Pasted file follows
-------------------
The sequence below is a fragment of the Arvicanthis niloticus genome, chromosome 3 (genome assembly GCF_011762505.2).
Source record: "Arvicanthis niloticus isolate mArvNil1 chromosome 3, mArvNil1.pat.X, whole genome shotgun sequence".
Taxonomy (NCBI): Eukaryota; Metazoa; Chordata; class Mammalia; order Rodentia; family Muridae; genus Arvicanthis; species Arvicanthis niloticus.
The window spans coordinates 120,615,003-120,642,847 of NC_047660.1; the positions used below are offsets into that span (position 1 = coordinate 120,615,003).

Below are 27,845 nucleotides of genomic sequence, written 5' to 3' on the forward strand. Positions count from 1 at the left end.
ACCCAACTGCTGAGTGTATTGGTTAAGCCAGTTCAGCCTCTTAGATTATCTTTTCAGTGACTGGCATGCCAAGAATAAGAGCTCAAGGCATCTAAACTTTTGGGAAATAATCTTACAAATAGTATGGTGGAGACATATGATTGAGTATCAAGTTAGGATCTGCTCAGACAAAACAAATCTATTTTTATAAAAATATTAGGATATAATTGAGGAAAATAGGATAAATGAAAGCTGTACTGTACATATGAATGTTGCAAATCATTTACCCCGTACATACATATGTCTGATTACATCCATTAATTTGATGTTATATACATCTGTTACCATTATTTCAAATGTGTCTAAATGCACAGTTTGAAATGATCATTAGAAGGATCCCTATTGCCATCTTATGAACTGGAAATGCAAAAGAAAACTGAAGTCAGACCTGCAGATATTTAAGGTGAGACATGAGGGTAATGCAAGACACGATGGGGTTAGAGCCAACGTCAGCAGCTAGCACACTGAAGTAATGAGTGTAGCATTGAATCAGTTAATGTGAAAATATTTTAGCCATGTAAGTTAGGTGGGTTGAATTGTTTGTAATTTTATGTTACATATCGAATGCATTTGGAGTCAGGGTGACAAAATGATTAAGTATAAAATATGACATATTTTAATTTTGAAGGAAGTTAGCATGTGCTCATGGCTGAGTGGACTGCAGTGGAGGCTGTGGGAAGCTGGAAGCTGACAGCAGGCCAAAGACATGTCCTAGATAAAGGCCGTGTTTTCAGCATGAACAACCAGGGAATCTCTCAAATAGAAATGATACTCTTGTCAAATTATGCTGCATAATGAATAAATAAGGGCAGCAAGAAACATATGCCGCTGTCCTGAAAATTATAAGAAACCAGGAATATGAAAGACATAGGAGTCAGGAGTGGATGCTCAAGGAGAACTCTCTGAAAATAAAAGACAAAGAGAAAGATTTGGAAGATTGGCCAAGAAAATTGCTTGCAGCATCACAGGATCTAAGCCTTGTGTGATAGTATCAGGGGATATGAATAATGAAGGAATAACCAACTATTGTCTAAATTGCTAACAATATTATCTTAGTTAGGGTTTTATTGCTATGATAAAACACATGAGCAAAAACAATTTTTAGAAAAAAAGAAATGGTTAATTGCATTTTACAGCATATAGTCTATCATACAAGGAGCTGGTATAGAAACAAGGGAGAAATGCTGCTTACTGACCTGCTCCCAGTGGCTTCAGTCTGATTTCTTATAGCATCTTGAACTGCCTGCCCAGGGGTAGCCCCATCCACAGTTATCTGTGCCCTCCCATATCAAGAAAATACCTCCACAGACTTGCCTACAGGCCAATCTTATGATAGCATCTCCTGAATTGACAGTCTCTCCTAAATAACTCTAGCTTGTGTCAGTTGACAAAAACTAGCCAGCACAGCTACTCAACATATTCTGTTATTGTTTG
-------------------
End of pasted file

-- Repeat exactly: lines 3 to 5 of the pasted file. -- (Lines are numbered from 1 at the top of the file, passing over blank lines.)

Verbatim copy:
Taxonomy (NCBI): Eukaryota; Metazoa; Chordata; class Mammalia; order Rodentia; family Muridae; genus Arvicanthis; species Arvicanthis niloticus.
The window spans coordinates 120,615,003-120,642,847 of NC_047660.1; the positions used below are offsets into that span (position 1 = coordinate 120,615,003).

Below are 27,845 nucleotides of genomic sequence, written 5' to 3' on the forward strand. Positions count from 1 at the left end.